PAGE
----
Athletes competing in extreme heat cannot be overlooked

On Jan. 18 and 19, temperatures in Melbourne, where the Australian Open is currently taking place, spiked at 104 degrees. An unforgiving heat wave brought about conditions that left even the best conditioned players physically drained and dangerously flirting with heat stroke.

The reality is, when temperatures reach those levels, any type of athletic activity – especially one competed on a heat-absorbing surface like a concrete hard-court – puts players’ lives in serious jeopardy.

Photo via Australian Open

Bear in mind, during this two-day heat wave, games were played throughout the day, meaning many players were forced into playing with the sun’s debilitating heat pouring down onto them. These athletes were pushing their bodies to its limits and were failing them.

In normal conditions, a person’s body adjusts its body temperature through the circulation of blood throughout the body, according to the Mayo Clinic. However, when temperatures reach extreme levels of heat, more blood needs to be circulated, taking blood away from muscles, which in turn increases heart rate. This process is only exaggerated with humidity, which prevents sweat from evaporating and further increases body temperature.

French player Gael Monfils and Serbian player Novak Djokovic were victims of match conditions that brought into serious question the Australian Open heat policy. Despite the policy listing the temperature threshold at 40 degrees Celsius or 104 degrees Fahrenheit, the policy did not go into effect for the Monfils-Djokovic match despite the on-court temperature reaching 69 degrees Celsius or 154 degrees Fahrenheit.

“It was tough to breathe,” Monfils said, according to Yahoo Sports. “It was some harm. I get super dizzy. I think I have a small heatstroke for 40 minutes … even with the ice towel, the water, I think my body was super warm.”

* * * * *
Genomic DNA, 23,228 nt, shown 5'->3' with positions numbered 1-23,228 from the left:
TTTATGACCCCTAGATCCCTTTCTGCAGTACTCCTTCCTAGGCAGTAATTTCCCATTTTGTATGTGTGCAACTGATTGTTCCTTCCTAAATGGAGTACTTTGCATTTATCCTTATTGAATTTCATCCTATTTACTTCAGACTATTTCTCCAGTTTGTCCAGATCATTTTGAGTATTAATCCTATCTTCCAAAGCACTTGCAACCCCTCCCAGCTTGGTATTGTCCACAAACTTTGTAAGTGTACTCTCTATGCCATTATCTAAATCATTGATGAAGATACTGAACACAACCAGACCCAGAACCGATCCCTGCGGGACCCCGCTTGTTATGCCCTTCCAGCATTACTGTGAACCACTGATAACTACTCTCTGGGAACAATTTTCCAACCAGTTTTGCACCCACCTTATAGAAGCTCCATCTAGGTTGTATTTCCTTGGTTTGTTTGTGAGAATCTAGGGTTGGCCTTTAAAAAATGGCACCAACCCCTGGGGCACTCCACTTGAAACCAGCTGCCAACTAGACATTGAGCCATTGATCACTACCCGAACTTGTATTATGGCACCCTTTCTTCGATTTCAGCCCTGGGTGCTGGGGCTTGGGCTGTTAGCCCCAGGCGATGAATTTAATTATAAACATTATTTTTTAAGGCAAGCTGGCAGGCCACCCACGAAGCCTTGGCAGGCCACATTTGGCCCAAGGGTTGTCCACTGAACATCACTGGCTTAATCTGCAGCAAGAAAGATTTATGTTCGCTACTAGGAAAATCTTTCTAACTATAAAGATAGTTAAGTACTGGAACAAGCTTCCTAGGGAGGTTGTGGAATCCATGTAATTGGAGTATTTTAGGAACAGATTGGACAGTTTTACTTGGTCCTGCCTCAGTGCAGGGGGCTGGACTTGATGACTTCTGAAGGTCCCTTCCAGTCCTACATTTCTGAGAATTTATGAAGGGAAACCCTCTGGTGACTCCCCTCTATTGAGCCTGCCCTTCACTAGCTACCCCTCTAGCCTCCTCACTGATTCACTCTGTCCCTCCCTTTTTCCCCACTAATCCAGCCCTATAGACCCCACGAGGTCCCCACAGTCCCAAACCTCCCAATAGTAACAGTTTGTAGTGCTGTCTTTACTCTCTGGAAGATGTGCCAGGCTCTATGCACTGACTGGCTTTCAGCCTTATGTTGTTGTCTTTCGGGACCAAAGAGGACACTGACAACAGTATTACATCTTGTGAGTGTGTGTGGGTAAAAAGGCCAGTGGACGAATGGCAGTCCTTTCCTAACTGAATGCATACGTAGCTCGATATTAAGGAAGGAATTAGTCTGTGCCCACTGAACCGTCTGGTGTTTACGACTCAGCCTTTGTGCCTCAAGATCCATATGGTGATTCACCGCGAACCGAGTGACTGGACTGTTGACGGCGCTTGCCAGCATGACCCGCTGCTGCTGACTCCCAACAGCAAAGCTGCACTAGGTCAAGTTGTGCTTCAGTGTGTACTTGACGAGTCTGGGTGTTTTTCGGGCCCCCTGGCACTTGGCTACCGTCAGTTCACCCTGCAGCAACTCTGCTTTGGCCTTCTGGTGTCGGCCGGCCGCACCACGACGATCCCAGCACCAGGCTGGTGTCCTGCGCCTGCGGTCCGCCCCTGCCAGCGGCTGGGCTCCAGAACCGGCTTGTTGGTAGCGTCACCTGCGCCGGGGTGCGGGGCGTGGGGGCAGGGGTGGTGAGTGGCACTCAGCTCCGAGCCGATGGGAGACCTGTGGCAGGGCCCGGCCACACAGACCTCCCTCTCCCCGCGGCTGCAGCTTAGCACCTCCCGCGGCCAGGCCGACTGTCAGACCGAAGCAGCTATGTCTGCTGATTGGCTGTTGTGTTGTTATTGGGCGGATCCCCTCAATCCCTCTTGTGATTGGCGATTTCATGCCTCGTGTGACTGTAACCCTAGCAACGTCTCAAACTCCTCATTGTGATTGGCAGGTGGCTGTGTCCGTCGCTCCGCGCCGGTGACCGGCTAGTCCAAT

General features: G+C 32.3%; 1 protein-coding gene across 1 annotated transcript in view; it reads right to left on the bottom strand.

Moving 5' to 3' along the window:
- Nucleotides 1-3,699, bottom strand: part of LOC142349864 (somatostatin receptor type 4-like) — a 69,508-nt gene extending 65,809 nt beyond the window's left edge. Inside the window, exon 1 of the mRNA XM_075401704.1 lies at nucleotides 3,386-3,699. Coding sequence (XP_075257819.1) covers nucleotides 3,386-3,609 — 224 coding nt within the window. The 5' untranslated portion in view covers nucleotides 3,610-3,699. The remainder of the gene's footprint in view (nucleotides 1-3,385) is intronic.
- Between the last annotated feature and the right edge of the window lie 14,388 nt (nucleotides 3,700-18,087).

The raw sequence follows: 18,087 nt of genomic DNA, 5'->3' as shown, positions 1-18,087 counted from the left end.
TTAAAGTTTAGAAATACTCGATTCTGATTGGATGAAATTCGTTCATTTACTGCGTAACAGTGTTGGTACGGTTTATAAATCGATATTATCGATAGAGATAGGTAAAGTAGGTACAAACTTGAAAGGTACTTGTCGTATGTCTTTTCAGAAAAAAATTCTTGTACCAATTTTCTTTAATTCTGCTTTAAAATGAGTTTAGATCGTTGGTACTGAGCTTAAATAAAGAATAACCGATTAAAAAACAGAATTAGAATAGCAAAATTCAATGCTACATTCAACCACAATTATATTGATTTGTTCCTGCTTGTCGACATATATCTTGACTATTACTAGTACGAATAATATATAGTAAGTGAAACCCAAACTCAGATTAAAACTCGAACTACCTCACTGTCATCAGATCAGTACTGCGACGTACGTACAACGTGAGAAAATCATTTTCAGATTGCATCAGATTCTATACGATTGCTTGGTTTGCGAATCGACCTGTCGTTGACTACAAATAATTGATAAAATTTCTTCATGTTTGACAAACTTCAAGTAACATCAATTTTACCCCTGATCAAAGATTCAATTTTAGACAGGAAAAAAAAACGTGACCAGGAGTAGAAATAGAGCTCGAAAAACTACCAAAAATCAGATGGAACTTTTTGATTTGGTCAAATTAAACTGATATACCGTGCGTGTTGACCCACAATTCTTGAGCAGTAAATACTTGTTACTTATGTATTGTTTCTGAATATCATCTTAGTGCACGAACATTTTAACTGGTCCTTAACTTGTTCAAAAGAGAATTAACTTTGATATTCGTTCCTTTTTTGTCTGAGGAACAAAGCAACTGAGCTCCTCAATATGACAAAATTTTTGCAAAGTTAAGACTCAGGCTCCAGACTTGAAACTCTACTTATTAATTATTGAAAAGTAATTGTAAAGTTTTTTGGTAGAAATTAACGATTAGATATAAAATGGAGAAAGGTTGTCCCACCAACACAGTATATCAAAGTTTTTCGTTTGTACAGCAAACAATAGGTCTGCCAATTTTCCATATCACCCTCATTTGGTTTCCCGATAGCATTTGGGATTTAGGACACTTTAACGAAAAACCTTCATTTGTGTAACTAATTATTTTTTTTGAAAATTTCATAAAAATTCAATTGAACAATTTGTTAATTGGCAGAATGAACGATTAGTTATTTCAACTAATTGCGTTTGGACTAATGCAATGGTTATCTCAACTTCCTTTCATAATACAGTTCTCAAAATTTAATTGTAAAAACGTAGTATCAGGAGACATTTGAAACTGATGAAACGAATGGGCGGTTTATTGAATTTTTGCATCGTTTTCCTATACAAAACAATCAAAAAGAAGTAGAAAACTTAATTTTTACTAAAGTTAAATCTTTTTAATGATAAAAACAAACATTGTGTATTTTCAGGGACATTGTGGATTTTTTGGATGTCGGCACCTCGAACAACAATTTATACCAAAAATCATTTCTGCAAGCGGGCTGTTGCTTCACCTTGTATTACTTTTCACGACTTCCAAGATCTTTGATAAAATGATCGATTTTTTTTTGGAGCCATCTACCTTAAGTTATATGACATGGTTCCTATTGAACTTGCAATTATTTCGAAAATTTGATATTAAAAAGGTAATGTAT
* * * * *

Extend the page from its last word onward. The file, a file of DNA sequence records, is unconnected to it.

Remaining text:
Monfils-Djokovic is just one of many examples of afternoon matches that forced players to compete on surfaces that could fry an egg. Even if on-court temperatures were not the judge – which would make little sense considering the sport is played on the court – temperatures in Melbourne did reach 40 degrees Celsius, meaning that the policy should have been triggered.

The Australian Open’s official Twitter account tweeted during the heat wave that, “The health of our players is of paramount concern, but we need to be consistent with the outside courts so some don’t get an unfair advantage.”

Monfils was one of the most visibly-affected players who had to compete in the extreme temperatures and luckily for tournament organizers, no player was seriously injured.

Still, the players who were forced to play in the hotter, midday conditions were at a disadvantage compared to players who were scheduled during the evening. Contrary to the Australian Open’s faulty explanation, players were given preferential treatment, as someone such as reigning Australian Open champion Roger Federer played all four of his matches in the evening sessions.

Organizers were undeniably tempting fate and waiting for disaster to occur instead of using their critical thinking.

Djokovic – one of the sharpest players on the tour – recognized the business aspect of ticket sales, which undoubtedly was the leading factor in organizers not postponing the afternoon matches that took place in the extreme heat.

“There are certain days where you just have to, as a tournament supervisor, recognize that you need to give players a few extra hours until [temperatures] come down,” Djokovic said, according to The Washington Post. “I understand there is a factor of tickets. But there is a limit of being fit to play and being, I think, in danger to your health.”

Sports, in the current economic environment, certainly are entertainment properties. Despite this, there comes a time when the athletes – who are the main attractions that generate the income – need to be thought of.

The Australian Open is one prime example of how heat is seemingly overlooked when it comes to athletic competition. It is easy to sympathize with the cold because in frigid temperatures it is those who are seated in the stands who feel the discomfort more. Things are a bit different though in heat, where the tables are turned and it is the athletes who suffer the most in the elements.

Too often tragedy is needed to spark change in a policy or practice, but sports leagues and tournaments should be proactive when it comes to addressing extreme temperatures. If they do not feel the heat now, they will when they are forced to face the questions when someone is gravely injured or worse.

James Justice is a broadcast and visual media major from Caldwell, N.J. He can be reached at james.justice@student.shu.edu or on Twitter @JamesJusticeIII.

Author: James Justice

James Justice is the Assistant Sports Editor at The Setonian, a role he took over in May of 2018. He previously served as the Sports Copy Editor in the 2017-18 year, following his time as a staff writer. Outside of The Setonian, James is a match-day correspondent for the New York Red Bulls' SB Nation website Once A Metro, in addition to being a news and sportscaster for 89.5 WSOU FM.

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